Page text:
This short video illustrates the basic concept of rolled vs. cut threads very effectively.



    It should be obvious that the threads are the most highly-stressed location on a carbine receiver extension; the tube has the most leverage against that point in bending, and the tension of the castle nut against the receiver end plate is not insignificant. Anything that can be done to strengthen the threaded region is likely to be beneficial in overall robustness of the extension.

    So I ordered a Colt rifle receiver extension and a Colt six-position carbine receiver extension from Specialized Armament. Received them today.

    At the bottom of the rifle extension, on the inside, I can see the radial outward flow of the aluminum grain. I haven't found any other supplier advertising forged rifle REs.

    The carbine extension has more thorough coverage of dry lube so no grain is visible. However, the slot for the receiver end plate tang cuts through the threads, and thus provides a cross-section of the material near the thread roots. It's actually possible to see the difference in material where it's denser adjacent to the thread form than it is directly under the peak. Shows up as a difference in the appearance of the anodizing when you get the angle of the light just right.

    I thought it was pretty cool that I can actually see the evidence of these manufacturing processes and the resulting material properties in the parts.

    At least for this one part, I'm not aware of any aftermarket supplier claiming to make a piece with the "Original Recicpe" features that I am able to verify are in the Colt parts. FN presumably does on its .mil contracts, but nobody seems to know on its civilian issue rifles, and anyway I haven't seen any FN REs for sale as stand-alone parts in the market.

    I'm probably going to stick with Colt parts for future receiver extension purchases, as I believe them to be significantly better than any available alternative.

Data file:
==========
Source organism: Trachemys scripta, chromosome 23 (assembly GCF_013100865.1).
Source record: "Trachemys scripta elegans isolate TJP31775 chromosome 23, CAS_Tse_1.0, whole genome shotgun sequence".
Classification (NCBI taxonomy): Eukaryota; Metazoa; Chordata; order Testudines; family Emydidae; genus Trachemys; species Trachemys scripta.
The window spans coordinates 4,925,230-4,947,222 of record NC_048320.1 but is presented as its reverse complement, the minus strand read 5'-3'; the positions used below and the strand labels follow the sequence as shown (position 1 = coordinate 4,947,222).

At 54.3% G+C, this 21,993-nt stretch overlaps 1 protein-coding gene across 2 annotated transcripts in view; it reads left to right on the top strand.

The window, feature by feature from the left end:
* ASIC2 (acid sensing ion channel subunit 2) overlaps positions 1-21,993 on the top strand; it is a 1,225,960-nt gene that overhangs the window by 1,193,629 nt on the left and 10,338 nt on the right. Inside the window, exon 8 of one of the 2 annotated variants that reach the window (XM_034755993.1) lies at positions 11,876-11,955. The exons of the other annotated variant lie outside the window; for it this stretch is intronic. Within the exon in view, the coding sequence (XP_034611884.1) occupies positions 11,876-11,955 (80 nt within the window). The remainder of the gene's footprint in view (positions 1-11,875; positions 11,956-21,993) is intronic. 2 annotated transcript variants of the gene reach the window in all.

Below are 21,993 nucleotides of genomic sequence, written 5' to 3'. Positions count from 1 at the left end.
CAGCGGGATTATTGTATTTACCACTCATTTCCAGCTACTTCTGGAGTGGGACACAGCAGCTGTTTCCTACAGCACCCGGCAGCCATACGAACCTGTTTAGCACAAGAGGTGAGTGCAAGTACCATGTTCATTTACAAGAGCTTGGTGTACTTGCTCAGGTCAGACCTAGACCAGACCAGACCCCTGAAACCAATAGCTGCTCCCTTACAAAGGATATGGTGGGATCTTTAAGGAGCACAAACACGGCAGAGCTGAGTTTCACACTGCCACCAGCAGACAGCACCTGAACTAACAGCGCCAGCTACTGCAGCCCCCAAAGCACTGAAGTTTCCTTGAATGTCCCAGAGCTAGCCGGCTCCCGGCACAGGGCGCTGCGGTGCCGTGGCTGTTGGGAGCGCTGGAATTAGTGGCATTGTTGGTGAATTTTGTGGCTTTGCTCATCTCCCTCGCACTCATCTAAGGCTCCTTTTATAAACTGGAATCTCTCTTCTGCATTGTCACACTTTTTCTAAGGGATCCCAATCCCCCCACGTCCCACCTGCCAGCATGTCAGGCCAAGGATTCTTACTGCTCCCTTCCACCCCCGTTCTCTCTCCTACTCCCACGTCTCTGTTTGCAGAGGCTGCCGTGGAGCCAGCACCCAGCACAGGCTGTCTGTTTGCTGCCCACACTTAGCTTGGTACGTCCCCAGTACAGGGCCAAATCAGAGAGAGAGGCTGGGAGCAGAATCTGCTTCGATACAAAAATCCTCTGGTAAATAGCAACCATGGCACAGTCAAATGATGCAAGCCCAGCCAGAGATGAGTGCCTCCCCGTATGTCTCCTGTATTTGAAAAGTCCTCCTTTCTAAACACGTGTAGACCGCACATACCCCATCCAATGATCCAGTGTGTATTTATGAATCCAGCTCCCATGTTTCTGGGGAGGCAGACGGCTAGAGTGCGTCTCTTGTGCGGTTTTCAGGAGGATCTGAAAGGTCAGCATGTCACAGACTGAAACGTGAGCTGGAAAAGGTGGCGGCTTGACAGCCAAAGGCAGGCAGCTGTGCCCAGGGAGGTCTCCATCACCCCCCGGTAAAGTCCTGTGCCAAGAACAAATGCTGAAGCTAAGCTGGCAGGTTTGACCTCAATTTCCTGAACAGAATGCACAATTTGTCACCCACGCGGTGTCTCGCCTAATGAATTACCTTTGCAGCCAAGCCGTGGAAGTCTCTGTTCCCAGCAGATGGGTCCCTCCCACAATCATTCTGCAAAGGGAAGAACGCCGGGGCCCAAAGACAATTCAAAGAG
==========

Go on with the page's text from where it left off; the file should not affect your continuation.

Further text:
Last edited by OlongJohnson; 01-13-2020 at 08:53 PM.
    .
    -----------------------------------------
    Not another dime.

  2. #2
    Good info. I learned something new today. Thanks!

  3. #3
    Site Supporter CCT125US's Avatar
    Join Date
    Apr 2011
    Location
    Lane 7, behind the gun.
    That's what keeps me coming back, good stuff!
    SWYNTS

  4. #4
    Quote Originally Posted by OlongJohnson View Post
    I'm probably going to stick with Colt parts for future receiver extension purchases, as I believe them to be significantly better than any available alternative.
    FWIW, V7 claims that their carbine receiver extension are "cold rolled forge", so they might be meeting the forging and thread rolling criteria. They also have two more exotic receiver extensions, one made from 416 SS, the other from 2055 (not sure what temper they've chosen), both of which are going to be stronger than 7075-T6, though I would take a SWAG and say that they use cut threads and not rolled on those.

  5. #5
    Old man yelling at cloud OlongJohnson's Avatar
    Join Date
    Mar 2015
    Location
    "carbine-infested rural (and suburban) areas"
    "COLD ROLLED FORGED"

    Those words don't normally go together like that, so they'll need to provide more detail for me to begin to think I have any idea what physical processes they're describing. Since I've never heard of the company before, I'll have some discretion and say not more.
    .
    -----------------------------------------
    Not another dime.

  6. #6
    Site Supporter rob_s's Avatar
    Join Date
    Nov 2011
    Location
    SE FL
    FWIW, at one time I was compiling a TON of minutiae on many of the very fine details of the M4, digging far deeper into the specifications. I never published any of it, and frankly don’t know if I could even find it now. I was delving into a lot of the *why* for things like particular tool steels, and details like cut vs rolled threads were definitely in there.

    At this point I just remember that rolled were better, not exactly why.

    Of course, I also recall that most of the reason I gave up on all that was that most of it really doesn’t matter to anyone other than those chasing the minutiae. It that there’s anything wrong with that, but it’s an awfully tiny market segment.

  7. #7
    Quote Originally Posted by OlongJohnson View Post
    "COLD ROLLED FORGED"

    Those words don't normally go together like that, so they'll need to provide more detail for me to begin to think I have any idea what physical processes they're describing. Since I've never heard of the company before, I'll have some discretion and say not more.
    FWIW, V7 was founded by one of the guys behind Noveske, or so the story goes. They are interesting to me since they are the only source of 2055/2099 parts, and also do a lot of Ti parts; one would think that the history and higher end market they serve, it would be safe to assume that it's just poor wording rather than active misleading, but, well, that's just an assumption.

User Tag List

Posting Permissions

  • You may not post new threads
  • You may not post replies
  • You may not post attachments
  • You may not edit your posts
  •